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King: Clinton Would ‘Destroy’ Cruz, Paul In 2016 Election

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Rep. Peter King (R-NY) arrives at a closed briefing for members of the House of Representatives on June 11, 2013 on Capitol Hill in Washington, D.C. (credit: Alex Wong/Getty Images)

Rep. Peter King (R-NY) arrives at a closed briefing for members of the House of Representatives on June 11, 2013 on Capitol Hill in Washington, D.C. (credit: Alex Wong/Getty Images)

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WASHINGTON (CBSDC/AP) — Congressman Peter King believes former Secretary of State Hillary Clinton would cruise to a 2016 presidential victory if she faced Sen. Ted Cruz or Sen. Rand Paul.

Speaking to ABC News, the Republican lawmaker said Clinton would “destroy” the two in a national election.

“I think she’s very strong on foreign policy, and I think that if we nominate someone from our isolationist wing of the party, she’ll destroy them,” King said.

Cruz dismissed talk of a possible presidential run while speaking with ABC’s “This Week” on Sunday.

“We are having a national debate about which direction the country should go … and what I am doing now is trying to participate in that national debate,” Cruz said. “I’m not focused on the politics … the last office I was elected to was student council. So this has been a bit of a whirlwind.”

King sees the two Tea Party favorites having limited appeal to voters and threatening GOP aspirations of winning back the White House. A top Republican on the House Homeland Security Committee, King said Friday that he was considering a presidential bid in 2016.

King said the fledgling field of Republican presidential candidates — Paul and Cruz included — were not talking about strong national defense or reaching out to the “old Reagan coalition” of working-class voters, such as construction workers, police officers and firefighters. He specifically cited Paul’s filibuster in March to warn against the threat of unmanned drone attacks against U.S. citizens on American soil.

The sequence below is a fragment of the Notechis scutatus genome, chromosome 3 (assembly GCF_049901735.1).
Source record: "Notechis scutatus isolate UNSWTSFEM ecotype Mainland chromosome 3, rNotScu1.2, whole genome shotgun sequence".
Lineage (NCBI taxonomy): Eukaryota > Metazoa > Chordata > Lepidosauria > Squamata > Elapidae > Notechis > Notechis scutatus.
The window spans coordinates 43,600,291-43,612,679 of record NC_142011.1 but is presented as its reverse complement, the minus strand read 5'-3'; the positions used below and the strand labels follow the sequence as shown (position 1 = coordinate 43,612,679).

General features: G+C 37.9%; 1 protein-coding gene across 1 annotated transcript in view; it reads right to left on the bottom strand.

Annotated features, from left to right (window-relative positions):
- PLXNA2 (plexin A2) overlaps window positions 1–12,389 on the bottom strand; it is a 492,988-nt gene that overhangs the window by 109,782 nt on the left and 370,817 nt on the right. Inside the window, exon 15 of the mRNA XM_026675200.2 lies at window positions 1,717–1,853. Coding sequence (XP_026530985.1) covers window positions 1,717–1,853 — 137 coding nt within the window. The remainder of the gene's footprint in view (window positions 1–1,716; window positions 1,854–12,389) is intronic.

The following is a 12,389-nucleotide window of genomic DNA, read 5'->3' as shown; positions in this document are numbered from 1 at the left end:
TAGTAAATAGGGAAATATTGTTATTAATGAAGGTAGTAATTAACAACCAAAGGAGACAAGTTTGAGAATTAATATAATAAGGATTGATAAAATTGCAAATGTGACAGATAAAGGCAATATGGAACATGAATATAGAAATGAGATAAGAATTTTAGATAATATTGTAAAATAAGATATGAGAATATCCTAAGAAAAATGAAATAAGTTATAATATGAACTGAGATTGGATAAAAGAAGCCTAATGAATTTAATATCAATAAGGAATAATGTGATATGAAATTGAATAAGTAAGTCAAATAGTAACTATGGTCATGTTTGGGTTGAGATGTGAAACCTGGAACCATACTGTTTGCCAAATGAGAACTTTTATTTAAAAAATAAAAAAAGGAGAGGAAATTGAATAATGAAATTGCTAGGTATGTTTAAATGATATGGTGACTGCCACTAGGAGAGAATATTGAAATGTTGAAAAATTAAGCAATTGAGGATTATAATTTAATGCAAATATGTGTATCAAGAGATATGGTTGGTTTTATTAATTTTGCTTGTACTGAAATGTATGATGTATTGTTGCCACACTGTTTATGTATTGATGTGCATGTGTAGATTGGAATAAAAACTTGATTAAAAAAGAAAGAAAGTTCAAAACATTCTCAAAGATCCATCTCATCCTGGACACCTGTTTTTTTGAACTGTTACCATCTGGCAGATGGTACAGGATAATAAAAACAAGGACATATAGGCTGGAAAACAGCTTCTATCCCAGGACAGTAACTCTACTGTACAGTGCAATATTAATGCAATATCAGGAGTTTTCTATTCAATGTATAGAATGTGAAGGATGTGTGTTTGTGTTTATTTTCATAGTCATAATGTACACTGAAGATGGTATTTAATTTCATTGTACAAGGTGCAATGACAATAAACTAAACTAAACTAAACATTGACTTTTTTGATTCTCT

“Both of them endanger us winning nationally and also, more important than that, they hurt our national defense,” King said. “The fact that they’re out in Iowa, that they right now are setting the tone of the national debate, I think is harmful to the Republican Party, and in the long-run, despite their good intentions, I think it’s harmful to the country, harmful to our national defense.”

Cruz gave a measured response to King’s statements.

“I don’t know Mr. King. He is certainly entitled to his opinions,” the freshman senator said. “I’m going to keep my focus not on politics but on the substance.”

During a feisty lunchtime speech to Iowa state party faithful Friday, Cruz said he wanted to abolish the Internal Revenue Service and defund President Barack Obama’s health care overhaul.

“The way we get this done is the American people stand together. Stop talking, start acting,” Cruz said.

Paul, meanwhile, said he favored a strong national defense but thought some Republicans were too eager to go to war.

“(Former President Ronald) Reagan talks about a reluctance to go to war. That’s a historic position of the Republican Party and I think I represent the Reagan tradition of peace through strength, not war through strength,” he said.

Wooing evangelical ministers could be key to a Republican victory in the Iowa caucuses, the nation’s first presidential nominating event. Cruz, Paul, Wisconsin Gov. Scott Walker and former Pennsylvania Sen. Rick Santorum — the 2012 caucus winner — all could appeal to the Christian conservative bloc of the party in 2016. None has declared his candidacy yet.

Political experts agreed that the ministers have yet to zero-in on a candidate, and a desire after eight years to put a candidate in the White House more in line with their views might push conservative Christians to consider whether they could live with someone who’s more moderate.

“Evangelicals, they are looking. Social conservatives, they are looking,” said Chip Saltsman, who was former Arkansas Gov. Mike Huckabee’s campaign manager in 2008. “They want to be on a winning team.”

(TM and © Copyright 2013 CBS Radio Inc. and its relevant subsidiaries. CBS RADIO and EYE Logo TM and Copyright 2013 CBS Broadcasting Inc. Used under license. All Rights Reserved. This material may not be published, broadcast, rewritten, or redistributed. The Associated Press contributed to this report.)

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